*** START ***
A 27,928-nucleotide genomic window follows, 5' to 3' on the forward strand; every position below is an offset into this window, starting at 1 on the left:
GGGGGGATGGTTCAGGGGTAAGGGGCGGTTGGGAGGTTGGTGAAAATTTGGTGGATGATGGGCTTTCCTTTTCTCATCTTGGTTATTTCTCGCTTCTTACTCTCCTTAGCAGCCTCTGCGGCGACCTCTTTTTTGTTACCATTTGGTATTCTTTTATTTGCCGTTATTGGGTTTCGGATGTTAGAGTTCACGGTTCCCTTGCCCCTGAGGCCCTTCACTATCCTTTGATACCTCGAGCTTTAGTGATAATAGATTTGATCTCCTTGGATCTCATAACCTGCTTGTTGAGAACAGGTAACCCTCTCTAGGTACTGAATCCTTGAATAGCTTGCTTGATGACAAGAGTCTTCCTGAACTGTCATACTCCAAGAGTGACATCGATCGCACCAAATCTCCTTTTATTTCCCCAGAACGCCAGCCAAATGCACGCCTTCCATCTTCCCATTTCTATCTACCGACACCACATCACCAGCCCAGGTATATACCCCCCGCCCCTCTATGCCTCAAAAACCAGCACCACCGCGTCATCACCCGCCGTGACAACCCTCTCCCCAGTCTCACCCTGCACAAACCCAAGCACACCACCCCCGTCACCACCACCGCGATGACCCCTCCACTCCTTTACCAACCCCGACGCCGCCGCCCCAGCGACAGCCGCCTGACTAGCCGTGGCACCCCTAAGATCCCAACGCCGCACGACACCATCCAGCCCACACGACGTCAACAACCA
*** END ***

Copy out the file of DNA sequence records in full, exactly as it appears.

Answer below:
A 27,928-nucleotide genomic window follows, 5' to 3' on the forward strand; every position below is an offset into this window, starting at 1 on the left:
GGGGGGATGGTTCAGGGGTAAGGGGCGGTTGGGAGGTTGGTGAAAATTTGGTGGATGATGGGCTTTCCTTTTCTCATCTTGGTTATTTCTCGCTTCTTACTCTCCTTAGCAGCCTCTGCGGCGACCTCTTTTTTGTTACCATTTGGTATTCTTTTATTTGCCGTTATTGGGTTTCGGATGTTAGAGTTCACGGTTCCCTTGCCCCTGAGGCCCTTCACTATCCTTTGATACCTCGAGCTTTAGTGATAATAGATTTGATCTCCTTGGATCTCATAACCTGCTTGTTGAGAACAGGTAACCCTCTCTAGGTACTGAATCCTTGAATAGCTTGCTTGATGACAAGAGTCTTCCTGAACTGTCATACTCCAAGAGTGACATCGATCGCACCAAATCTCCTTTTATTTCCCCAGAACGCCAGCCAAATGCACGCCTTCCATCTTCCCATTTCTATCTACCGACACCACATCACCAGCCCAGGTATATACCCCCCGCCCCTCTATGCCTCAAAAACCAGCACCACCGCGTCATCACCCGCCGTGACAACCCTCTCCCCAGTCTCACCCTGCACAAACCCAAGCACACCACCCCCGTCACCACCACCGCGATGACCCCTCCACTCCTTTACCAACCCCGACGCCGCCGCCCCAGCGACAGCCGCCTGACTAGCCGTGGCACCCCTAAGATCCCAACGCCGCACGACACCATCCAGCCCACACGACGTCAACAACCA